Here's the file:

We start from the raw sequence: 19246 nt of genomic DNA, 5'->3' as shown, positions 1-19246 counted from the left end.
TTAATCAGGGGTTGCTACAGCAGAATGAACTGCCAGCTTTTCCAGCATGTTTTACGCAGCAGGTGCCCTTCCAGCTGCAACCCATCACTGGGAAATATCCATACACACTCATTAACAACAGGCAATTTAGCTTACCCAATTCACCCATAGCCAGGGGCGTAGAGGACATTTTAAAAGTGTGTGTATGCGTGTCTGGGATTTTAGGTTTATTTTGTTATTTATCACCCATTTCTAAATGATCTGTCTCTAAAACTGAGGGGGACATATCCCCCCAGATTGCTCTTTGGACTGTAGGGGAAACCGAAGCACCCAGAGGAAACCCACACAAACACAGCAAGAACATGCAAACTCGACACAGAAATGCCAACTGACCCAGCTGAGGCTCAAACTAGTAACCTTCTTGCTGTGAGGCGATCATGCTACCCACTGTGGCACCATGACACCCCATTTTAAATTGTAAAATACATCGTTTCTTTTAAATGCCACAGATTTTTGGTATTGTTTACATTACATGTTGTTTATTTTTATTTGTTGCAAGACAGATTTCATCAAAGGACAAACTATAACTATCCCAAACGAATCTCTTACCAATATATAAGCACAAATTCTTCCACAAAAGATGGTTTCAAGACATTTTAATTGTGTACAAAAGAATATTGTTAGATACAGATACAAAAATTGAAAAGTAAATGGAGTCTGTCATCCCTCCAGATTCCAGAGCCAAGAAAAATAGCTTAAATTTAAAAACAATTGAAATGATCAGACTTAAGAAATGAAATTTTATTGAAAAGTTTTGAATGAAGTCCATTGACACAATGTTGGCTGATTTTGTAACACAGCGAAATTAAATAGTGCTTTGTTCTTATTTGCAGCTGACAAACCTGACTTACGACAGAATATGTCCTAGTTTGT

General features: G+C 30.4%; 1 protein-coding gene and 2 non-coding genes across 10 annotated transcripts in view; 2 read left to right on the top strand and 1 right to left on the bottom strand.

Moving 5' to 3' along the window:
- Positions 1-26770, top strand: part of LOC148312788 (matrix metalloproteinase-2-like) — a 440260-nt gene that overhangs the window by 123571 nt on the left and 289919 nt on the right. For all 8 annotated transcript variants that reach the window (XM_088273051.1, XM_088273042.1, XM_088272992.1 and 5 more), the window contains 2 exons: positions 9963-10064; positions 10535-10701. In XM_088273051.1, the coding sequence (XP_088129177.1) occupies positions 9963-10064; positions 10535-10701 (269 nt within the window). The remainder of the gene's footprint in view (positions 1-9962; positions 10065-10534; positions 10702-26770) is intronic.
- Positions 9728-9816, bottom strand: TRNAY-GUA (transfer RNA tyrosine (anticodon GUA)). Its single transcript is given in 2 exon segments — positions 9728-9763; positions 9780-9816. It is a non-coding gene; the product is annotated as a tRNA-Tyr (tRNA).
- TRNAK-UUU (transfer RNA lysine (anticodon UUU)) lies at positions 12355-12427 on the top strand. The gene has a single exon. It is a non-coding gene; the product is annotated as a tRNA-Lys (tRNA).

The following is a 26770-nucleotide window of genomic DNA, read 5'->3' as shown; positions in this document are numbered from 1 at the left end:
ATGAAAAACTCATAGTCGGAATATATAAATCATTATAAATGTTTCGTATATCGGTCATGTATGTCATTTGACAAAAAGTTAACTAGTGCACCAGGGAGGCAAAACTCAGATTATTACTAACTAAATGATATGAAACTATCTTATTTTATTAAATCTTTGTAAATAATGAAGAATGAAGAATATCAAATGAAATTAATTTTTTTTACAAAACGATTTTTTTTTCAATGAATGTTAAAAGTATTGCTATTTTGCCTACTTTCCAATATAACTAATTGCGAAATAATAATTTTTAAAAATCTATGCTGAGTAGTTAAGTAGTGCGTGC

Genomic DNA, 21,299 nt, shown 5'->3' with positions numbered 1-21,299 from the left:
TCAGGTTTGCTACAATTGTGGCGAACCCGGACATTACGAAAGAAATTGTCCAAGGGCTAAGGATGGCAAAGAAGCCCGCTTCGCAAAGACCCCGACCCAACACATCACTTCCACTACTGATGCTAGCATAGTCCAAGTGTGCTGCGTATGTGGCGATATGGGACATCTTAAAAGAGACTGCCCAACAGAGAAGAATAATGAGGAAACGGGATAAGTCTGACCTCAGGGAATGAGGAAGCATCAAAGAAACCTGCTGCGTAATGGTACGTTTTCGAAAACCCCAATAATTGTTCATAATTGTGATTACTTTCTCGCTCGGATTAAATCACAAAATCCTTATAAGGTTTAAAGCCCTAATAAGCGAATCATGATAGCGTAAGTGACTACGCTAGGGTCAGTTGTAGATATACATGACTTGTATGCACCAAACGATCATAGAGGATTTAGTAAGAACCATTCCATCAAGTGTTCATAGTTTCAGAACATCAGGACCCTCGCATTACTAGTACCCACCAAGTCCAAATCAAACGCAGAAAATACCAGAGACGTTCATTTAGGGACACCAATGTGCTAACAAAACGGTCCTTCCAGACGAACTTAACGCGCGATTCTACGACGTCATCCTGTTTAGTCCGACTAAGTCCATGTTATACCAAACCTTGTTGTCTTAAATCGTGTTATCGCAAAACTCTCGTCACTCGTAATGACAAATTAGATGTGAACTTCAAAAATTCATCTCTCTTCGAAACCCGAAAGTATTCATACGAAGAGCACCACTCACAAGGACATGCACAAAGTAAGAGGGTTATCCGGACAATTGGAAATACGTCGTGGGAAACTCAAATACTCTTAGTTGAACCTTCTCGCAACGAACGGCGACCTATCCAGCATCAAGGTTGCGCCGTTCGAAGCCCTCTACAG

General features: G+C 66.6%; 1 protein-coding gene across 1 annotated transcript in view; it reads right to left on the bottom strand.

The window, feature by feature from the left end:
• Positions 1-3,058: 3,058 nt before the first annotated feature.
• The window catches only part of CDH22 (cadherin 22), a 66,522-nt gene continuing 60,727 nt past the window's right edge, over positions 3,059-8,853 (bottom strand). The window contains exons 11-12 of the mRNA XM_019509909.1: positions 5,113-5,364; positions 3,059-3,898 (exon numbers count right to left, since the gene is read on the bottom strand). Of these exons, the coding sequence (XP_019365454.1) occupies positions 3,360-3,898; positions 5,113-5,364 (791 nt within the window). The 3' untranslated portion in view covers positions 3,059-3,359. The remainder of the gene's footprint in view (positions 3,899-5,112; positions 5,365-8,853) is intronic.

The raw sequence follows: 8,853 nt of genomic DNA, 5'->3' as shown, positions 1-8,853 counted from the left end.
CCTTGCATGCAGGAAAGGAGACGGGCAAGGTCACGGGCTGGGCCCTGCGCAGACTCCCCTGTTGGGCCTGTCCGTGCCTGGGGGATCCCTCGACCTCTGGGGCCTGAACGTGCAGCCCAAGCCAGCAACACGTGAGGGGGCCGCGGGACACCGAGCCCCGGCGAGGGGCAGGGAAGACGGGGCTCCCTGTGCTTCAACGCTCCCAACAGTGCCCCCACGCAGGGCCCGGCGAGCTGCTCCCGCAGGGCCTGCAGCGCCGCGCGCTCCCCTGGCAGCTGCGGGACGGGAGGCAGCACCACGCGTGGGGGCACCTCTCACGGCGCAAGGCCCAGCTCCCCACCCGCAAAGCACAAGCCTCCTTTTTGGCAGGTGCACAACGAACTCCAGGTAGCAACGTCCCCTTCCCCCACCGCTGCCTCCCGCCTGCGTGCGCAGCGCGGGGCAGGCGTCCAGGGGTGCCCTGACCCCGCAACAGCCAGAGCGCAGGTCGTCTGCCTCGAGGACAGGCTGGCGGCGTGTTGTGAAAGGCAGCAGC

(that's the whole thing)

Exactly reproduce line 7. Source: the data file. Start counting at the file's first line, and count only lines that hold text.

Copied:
- TRNAK-UUU (transfer RNA lysine (anticodon UUU)) lies at positions 12355-12427 on the top strand. The gene has a single exon. It is a non-coding gene; the product is annotated as a tRNA-Lys (tRNA).